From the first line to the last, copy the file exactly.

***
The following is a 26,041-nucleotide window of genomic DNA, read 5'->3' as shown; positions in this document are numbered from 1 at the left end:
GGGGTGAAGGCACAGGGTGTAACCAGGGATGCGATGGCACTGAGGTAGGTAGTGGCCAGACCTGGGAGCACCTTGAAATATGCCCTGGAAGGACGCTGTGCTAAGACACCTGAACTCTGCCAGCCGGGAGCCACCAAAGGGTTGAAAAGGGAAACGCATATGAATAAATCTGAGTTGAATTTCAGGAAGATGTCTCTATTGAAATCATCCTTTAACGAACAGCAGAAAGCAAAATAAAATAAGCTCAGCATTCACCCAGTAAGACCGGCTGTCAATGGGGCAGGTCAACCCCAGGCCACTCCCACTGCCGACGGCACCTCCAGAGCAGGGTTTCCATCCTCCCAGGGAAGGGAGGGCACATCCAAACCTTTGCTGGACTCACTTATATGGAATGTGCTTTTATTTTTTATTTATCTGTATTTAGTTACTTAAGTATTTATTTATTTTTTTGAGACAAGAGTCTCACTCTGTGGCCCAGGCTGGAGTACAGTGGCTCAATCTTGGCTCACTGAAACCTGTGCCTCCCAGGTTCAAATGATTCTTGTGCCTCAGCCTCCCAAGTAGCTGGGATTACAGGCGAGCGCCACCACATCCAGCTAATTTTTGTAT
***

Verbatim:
The following is a 26,041-nucleotide window of genomic DNA, read 5'->3' as shown; positions in this document are numbered from 1 at the left end:
GGGGTGAAGGCACAGGGTGTAACCAGGGATGCGATGGCACTGAGGTAGGTAGTGGCCAGACCTGGGAGCACCTTGAAATATGCCCTGGAAGGACGCTGTGCTAAGACACCTGAACTCTGCCAGCCGGGAGCCACCAAAGGGTTGAAAAGGGAAACGCATATGAATAAATCTGAGTTGAATTTCAGGAAGATGTCTCTATTGAAATCATCCTTTAACGAACAGCAGAAAGCAAAATAAAATAAGCTCAGCATTCACCCAGTAAGACCGGCTGTCAATGGGGCAGGTCAACCCCAGGCCACTCCCACTGCCGACGGCACCTCCAGAGCAGGGTTTCCATCCTCCCAGGGAAGGGAGGGCACATCCAAACCTTTGCTGGACTCACTTATATGGAATGTGCTTTTATTTTTTATTTATCTGTATTTAGTTACTTAAGTATTTATTTATTTTTTTGAGACAAGAGTCTCACTCTGTGGCCCAGGCTGGAGTACAGTGGCTCAATCTTGGCTCACTGAAACCTGTGCCTCCCAGGTTCAAATGATTCTTGTGCCTCAGCCTCCCAAGTAGCTGGGATTACAGGCGAGCGCCACCACATCCAGCTAATTTTTGTAT